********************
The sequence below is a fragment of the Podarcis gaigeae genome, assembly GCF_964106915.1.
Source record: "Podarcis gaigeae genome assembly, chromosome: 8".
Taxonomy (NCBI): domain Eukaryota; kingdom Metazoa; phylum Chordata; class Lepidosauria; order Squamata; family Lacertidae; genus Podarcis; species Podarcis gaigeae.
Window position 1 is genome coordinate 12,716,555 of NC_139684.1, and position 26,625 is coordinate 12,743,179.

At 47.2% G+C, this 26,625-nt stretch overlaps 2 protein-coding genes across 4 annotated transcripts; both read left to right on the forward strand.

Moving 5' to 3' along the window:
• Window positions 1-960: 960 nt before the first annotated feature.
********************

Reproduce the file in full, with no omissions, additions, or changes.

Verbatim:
The sequence below is a fragment of the Podarcis gaigeae genome, assembly GCF_964106915.1.
Source record: "Podarcis gaigeae genome assembly, chromosome: 8".
Taxonomy (NCBI): domain Eukaryota; kingdom Metazoa; phylum Chordata; class Lepidosauria; order Squamata; family Lacertidae; genus Podarcis; species Podarcis gaigeae.
Window position 1 is genome coordinate 12,716,555 of NC_139684.1, and position 26,625 is coordinate 12,743,179.

At 47.2% G+C, this 26,625-nt stretch overlaps 2 protein-coding genes across 4 annotated transcripts; both read left to right on the forward strand.

Moving 5' to 3' along the window:
• Window positions 1-960: 960 nt before the first annotated feature.